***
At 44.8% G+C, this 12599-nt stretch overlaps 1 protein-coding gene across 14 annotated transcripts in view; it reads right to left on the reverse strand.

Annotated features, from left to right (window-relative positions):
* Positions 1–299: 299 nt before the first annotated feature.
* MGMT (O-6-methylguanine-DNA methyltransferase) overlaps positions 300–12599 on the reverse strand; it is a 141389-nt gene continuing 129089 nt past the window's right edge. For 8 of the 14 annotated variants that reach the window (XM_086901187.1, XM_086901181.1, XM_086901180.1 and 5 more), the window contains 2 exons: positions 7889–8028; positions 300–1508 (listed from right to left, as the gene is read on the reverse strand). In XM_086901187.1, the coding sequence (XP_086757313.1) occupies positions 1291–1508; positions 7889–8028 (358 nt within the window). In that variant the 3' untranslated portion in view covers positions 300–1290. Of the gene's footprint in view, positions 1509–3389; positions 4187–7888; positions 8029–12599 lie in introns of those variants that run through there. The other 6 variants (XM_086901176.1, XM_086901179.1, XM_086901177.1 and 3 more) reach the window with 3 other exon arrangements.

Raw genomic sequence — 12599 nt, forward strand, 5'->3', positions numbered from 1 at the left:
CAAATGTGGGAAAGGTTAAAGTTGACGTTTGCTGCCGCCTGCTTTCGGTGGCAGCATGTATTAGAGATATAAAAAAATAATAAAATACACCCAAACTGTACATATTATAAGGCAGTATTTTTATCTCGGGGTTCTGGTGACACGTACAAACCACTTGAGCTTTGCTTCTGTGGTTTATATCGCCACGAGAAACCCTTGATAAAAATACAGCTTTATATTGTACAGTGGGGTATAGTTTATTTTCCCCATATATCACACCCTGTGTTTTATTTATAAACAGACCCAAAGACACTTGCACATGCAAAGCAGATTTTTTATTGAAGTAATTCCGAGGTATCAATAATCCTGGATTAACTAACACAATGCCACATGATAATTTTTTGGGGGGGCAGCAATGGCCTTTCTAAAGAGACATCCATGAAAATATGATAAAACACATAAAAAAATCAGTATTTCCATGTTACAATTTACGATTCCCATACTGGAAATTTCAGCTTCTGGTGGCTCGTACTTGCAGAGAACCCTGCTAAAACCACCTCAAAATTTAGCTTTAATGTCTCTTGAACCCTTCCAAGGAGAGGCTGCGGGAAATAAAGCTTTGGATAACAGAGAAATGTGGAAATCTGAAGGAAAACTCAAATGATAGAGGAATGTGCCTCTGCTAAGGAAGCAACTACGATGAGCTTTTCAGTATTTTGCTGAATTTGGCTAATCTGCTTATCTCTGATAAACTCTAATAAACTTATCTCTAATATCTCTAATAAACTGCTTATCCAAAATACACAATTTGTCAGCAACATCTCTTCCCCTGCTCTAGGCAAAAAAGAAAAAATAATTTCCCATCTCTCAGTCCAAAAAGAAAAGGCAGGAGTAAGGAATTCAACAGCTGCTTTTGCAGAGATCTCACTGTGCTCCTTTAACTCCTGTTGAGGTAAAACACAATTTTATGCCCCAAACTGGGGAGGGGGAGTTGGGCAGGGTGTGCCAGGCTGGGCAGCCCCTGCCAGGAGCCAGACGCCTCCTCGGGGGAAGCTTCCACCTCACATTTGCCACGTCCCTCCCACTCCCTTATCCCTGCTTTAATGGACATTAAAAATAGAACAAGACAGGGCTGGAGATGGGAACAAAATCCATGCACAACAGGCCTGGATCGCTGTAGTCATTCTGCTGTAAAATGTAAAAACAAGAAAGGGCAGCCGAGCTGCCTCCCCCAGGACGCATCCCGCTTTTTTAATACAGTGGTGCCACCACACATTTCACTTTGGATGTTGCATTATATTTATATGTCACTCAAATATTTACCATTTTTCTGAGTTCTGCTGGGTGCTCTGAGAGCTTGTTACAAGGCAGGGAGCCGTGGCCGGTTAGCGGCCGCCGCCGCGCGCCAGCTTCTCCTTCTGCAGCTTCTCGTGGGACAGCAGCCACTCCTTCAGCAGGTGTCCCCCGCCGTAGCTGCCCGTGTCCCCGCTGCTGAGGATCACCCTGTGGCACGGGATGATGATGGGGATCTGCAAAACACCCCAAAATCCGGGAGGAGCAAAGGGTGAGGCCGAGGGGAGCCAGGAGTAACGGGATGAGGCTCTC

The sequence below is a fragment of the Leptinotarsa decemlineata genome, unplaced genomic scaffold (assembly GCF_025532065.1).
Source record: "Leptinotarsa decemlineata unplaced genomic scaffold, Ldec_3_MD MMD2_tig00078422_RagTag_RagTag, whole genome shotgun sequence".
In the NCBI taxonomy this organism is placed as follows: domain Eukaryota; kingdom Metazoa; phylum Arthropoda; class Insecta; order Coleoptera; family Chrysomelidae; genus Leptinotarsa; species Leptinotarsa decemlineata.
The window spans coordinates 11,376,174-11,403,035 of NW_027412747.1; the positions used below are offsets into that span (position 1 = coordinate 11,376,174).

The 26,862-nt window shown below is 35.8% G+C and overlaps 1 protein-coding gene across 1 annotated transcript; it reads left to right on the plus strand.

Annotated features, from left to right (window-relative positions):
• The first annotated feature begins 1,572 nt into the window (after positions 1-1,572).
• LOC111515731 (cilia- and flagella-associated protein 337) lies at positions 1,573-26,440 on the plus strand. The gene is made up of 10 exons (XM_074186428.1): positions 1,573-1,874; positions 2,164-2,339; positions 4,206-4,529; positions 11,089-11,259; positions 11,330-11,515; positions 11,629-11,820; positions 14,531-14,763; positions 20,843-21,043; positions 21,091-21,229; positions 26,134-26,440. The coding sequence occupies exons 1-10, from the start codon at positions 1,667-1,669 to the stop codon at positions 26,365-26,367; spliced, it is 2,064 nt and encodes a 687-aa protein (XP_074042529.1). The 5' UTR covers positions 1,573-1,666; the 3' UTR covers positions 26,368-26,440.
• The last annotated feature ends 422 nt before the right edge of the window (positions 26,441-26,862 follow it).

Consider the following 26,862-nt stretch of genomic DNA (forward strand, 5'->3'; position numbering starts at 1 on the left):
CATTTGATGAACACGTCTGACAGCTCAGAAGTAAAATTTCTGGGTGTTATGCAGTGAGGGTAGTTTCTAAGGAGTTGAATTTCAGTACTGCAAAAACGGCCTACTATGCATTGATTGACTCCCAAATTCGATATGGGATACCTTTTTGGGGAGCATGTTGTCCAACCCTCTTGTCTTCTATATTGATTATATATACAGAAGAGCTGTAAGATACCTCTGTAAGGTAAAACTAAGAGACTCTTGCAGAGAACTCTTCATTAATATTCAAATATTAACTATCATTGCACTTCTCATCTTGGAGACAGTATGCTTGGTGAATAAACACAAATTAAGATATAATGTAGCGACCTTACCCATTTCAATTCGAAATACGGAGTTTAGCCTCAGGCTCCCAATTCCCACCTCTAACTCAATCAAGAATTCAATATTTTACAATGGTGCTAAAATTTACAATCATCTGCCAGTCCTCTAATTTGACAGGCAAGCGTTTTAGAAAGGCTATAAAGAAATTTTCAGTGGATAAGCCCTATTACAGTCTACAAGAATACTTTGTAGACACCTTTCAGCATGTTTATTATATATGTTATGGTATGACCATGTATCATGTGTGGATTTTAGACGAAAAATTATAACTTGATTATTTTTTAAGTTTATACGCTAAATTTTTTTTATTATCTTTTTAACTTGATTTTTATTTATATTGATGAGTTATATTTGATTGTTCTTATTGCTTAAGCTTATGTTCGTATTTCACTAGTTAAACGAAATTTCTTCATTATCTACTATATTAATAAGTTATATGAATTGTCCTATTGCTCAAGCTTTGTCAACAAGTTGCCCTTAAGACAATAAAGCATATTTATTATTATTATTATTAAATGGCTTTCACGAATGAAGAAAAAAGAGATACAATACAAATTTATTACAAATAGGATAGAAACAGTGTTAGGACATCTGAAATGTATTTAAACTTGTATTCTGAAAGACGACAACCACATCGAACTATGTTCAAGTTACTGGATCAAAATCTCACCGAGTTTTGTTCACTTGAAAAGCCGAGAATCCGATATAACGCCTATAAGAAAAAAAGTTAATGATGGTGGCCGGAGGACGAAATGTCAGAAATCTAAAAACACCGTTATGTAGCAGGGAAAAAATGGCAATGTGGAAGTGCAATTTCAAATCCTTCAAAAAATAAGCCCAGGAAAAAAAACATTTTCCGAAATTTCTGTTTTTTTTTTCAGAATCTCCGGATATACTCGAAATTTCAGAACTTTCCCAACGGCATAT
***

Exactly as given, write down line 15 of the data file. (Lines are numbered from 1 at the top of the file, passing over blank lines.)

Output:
• The last annotated feature ends 422 nt before the right edge of the window (positions 26,441-26,862 follow it).